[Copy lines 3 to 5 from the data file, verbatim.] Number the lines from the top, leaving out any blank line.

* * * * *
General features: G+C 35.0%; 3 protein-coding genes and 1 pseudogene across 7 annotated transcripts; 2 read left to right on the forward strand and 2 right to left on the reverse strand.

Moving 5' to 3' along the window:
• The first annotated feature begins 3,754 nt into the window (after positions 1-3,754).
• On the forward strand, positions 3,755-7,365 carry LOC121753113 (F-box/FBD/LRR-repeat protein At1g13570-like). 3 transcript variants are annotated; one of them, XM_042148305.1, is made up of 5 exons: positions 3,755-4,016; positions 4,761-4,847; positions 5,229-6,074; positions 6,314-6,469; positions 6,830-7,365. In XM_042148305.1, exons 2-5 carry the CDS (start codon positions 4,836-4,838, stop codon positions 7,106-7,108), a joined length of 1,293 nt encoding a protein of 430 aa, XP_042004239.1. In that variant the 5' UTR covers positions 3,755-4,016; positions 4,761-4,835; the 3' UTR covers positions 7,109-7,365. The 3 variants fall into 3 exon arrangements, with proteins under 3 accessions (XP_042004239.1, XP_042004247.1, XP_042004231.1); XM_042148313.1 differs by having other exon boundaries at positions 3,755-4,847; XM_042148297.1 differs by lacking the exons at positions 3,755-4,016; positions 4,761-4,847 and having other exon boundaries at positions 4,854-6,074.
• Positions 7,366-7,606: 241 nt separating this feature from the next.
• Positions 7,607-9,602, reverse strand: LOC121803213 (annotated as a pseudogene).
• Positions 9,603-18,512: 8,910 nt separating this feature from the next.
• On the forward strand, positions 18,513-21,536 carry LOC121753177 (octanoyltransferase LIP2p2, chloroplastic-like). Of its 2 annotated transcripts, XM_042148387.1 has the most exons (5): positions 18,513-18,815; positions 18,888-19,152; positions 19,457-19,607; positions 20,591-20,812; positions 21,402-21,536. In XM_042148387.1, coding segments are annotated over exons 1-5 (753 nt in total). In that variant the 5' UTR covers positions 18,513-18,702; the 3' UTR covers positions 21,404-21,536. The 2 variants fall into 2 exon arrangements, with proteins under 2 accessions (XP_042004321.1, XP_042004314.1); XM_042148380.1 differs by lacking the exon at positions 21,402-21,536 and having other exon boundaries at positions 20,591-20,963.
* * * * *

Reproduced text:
• The first annotated feature begins 3,754 nt into the window (after positions 1-3,754).
• On the forward strand, positions 3,755-7,365 carry LOC121753113 (F-box/FBD/LRR-repeat protein At1g13570-like). 3 transcript variants are annotated; one of them, XM_042148305.1, is made up of 5 exons: positions 3,755-4,016; positions 4,761-4,847; positions 5,229-6,074; positions 6,314-6,469; positions 6,830-7,365. In XM_042148305.1, exons 2-5 carry the CDS (start codon positions 4,836-4,838, stop codon positions 7,106-7,108), a joined length of 1,293 nt encoding a protein of 430 aa, XP_042004239.1. In that variant the 5' UTR covers positions 3,755-4,016; positions 4,761-4,835; the 3' UTR covers positions 7,109-7,365. The 3 variants fall into 3 exon arrangements, with proteins under 3 accessions (XP_042004239.1, XP_042004247.1, XP_042004231.1); XM_042148313.1 differs by having other exon boundaries at positions 3,755-4,847; XM_042148297.1 differs by lacking the exons at positions 3,755-4,016; positions 4,761-4,847 and having other exon boundaries at positions 4,854-6,074.
• Positions 7,366-7,606: 241 nt separating this feature from the next.